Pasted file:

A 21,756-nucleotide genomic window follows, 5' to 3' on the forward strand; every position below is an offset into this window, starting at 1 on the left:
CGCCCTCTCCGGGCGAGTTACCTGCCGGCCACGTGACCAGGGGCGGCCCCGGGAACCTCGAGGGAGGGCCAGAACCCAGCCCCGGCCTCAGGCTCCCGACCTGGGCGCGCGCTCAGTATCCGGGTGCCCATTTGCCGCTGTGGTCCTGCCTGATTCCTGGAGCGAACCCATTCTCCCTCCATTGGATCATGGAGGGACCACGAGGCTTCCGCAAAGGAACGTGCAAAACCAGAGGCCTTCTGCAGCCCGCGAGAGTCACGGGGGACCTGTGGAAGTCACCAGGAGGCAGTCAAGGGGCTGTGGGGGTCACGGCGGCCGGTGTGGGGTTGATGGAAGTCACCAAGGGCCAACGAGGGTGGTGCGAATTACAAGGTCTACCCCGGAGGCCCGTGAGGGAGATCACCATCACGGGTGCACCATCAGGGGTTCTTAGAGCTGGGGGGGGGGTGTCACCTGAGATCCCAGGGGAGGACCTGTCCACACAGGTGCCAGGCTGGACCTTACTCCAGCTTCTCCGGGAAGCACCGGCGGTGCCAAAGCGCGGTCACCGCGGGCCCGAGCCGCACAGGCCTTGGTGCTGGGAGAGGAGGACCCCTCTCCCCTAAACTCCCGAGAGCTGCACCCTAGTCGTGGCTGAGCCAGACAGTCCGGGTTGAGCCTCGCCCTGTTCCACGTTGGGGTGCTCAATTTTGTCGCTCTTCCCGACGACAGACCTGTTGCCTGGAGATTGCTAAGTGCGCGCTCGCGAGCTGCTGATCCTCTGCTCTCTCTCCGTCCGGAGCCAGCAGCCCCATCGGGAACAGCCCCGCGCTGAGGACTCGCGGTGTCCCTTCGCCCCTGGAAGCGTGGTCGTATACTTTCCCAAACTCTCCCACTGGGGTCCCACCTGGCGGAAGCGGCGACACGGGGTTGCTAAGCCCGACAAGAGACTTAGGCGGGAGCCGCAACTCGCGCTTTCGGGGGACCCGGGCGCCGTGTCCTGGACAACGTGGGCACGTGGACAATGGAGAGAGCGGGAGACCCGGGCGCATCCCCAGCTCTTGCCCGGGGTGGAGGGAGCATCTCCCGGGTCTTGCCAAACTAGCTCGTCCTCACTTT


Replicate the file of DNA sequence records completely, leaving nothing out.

A 21,756-nucleotide genomic window follows, 5' to 3' on the forward strand; every position below is an offset into this window, starting at 1 on the left:
CGCCCTCTCCGGGCGAGTTACCTGCCGGCCACGTGACCAGGGGCGGCCCCGGGAACCTCGAGGGAGGGCCAGAACCCAGCCCCGGCCTCAGGCTCCCGACCTGGGCGCGCGCTCAGTATCCGGGTGCCCATTTGCCGCTGTGGTCCTGCCTGATTCCTGGAGCGAACCCATTCTCCCTCCATTGGATCATGGAGGGACCACGAGGCTTCCGCAAAGGAACGTGCAAAACCAGAGGCCTTCTGCAGCCCGCGAGAGTCACGGGGGACCTGTGGAAGTCACCAGGAGGCAGTCAAGGGGCTGTGGGGGTCACGGCGGCCGGTGTGGGGTTGATGGAAGTCACCAAGGGCCAACGAGGGTGGTGCGAATTACAAGGTCTACCCCGGAGGCCCGTGAGGGAGATCACCATCACGGGTGCACCATCAGGGGTTCTTAGAGCTGGGGGGGGGGTGTCACCTGAGATCCCAGGGGAGGACCTGTCCACACAGGTGCCAGGCTGGACCTTACTCCAGCTTCTCCGGGAAGCACCGGCGGTGCCAAAGCGCGGTCACCGCGGGCCCGAGCCGCACAGGCCTTGGTGCTGGGAGAGGAGGACCCCTCTCCCCTAAACTCCCGAGAGCTGCACCCTAGTCGTGGCTGAGCCAGACAGTCCGGGTTGAGCCTCGCCCTGTTCCACGTTGGGGTGCTCAATTTTGTCGCTCTTCCCGACGACAGACCTGTTGCCTGGAGATTGCTAAGTGCGCGCTCGCGAGCTGCTGATCCTCTGCTCTCTCTCCGTCCGGAGCCAGCAGCCCCATCGGGAACAGCCCCGCGCTGAGGACTCGCGGTGTCCCTTCGCCCCTGGAAGCGTGGTCGTATACTTTCCCAAACTCTCCCACTGGGGTCCCACCTGGCGGAAGCGGCGACACGGGGTTGCTAAGCCCGACAAGAGACTTAGGCGGGAGCCGCAACTCGCGCTTTCGGGGGACCCGGGCGCCGTGTCCTGGACAACGTGGGCACGTGGACAATGGAGAGAGCGGGAGACCCGGGCGCATCCCCAGCTCTTGCCCGGGGTGGAGGGAGCATCTCCCGGGTCTTGCCAAACTAGCTCGTCCTCACTTT